‘Femwashing’ Brutality

Over the last couple of weeks, there have been quite a few posts about mixed martial arts/ultimate fighting that have come across the transom. Most of them have focused on female fighter Ronda Rousey, who reigns supreme (most of her opponents don’t even last one minute against her).

I get that Rousey has a compelling story: former judo Olympian, becomes bartender (most ex-Olympians don’t have a lot of direct money-making options), and then rises to win the Ultimate Fighting Championship.

What puzzles me is that, just a few years ago, ultimate fighting was seen as worse than boxing, and only marginally better than dog fighting. It’s a brutal ‘sport’, which like boxing, can cause a lot of damage (one fighter in its short history has already died). Admittedly, Rousey’s strategy seems to involve far less brain trauma and much more tendon and ligament destruction.

By the way, if you think I’m overreacting, re-read the previous sentence–I’ll wait.

I’m not naive about sportsball in general: people–disproportionately men who feel emasculated by life–use all sorts of violent imagery to discuss sports. And football is a violent game. But even there, the ultimate goal is not to damage your opponent (though that can help you win).

What bothers me about the whole Rousey phenomenon is that a pseudo-feminist veneer is being placed over what is essentially a blood sport. When it was just men, it was viewed as violent garbage, but add women, and magically, this is now about ’empowerment’ (another reason why decent people should be wary of “communicative performance leftism“). Never mind that the whole “I’m not a ‘do nothing bitch'”–that is, kept woman–strikes me as saying, “I’m not a grifting whore like the rest of them.” Not exactly a strong statement of feminist solidarity.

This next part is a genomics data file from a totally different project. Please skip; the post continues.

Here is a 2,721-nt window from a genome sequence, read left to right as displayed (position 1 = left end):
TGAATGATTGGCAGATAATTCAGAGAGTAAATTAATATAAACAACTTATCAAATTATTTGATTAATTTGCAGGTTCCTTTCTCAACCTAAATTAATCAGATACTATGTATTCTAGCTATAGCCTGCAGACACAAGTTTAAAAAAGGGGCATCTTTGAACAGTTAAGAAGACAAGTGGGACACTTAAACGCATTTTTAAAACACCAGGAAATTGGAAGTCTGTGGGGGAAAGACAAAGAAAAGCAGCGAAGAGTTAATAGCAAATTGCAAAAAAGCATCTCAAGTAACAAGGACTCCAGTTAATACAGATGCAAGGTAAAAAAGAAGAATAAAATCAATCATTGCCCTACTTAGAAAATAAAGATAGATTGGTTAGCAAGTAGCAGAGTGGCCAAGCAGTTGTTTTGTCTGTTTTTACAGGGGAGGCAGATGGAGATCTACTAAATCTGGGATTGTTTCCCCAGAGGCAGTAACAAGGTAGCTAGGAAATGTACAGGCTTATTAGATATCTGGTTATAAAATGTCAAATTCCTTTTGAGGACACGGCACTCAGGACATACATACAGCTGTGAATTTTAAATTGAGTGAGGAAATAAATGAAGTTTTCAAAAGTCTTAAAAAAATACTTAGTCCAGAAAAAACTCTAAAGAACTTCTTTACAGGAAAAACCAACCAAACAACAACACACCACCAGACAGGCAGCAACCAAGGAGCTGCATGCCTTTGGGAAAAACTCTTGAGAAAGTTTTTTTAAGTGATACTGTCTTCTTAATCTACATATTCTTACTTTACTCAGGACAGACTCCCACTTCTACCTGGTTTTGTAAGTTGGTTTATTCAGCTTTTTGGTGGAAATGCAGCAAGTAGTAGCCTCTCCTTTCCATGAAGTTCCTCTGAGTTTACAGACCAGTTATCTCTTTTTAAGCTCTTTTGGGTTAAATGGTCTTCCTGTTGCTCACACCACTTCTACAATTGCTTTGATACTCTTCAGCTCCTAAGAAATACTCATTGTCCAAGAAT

It’s just dog fighting with humans.

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10 Responses to ‘Femwashing’ Brutality

  1. albanaeon says:

    Try it as someone who practices traditional martial arts.

    Watching people harm others and themselves and then get told that MMA is the ultimate martial art is irritating. I’ve spent a lifetime learning how to not hurt others and myself and plan to do this for a long time. It will be hard to do that with MMA.

    • ChariD says:

      This. Exactly. While practicing Judo and Karate, in both of these martial arts, we were told never to use it to hurt someone unless we were defending ourselves. MMA is a messy bastardization of these ancient physical and spiritual art forms.

  2. Gingerbaker says:

    Oh, please. It’s a sport, with rules to protect against grievous bodily harm. The participants are there willingly. Just like boxing. Like wrestling. Like karate. It’s a matter of degree, not kind.

    And are you going to tell me that these is no sparring in martial arts? No tournaments? No bonus for knocking your opponent unconscious? No physical contact?

    What is a kata but a sequence of fighting maneuvers, practiced for speed and power, designed to inflict damage on multiple attackers? Including kicks to the head; eye gouging; joint dislocations; powerful punches to the head, neck and other body areas selected entirely for their damage potential.

    Judo, karate, etc are disciplines designed to perfect your physical and mental capabilities to injure or kill. Don’t you dare deny it. The philosophical element is there too, and it is great. But it is almost certainly evolutionarily necessary to CYA of your instructor and the discipline itself.

    So, get off of your high horses. At least UHC is honest about what it is. And they take much better care of the fighters than the corrupt world of boxing.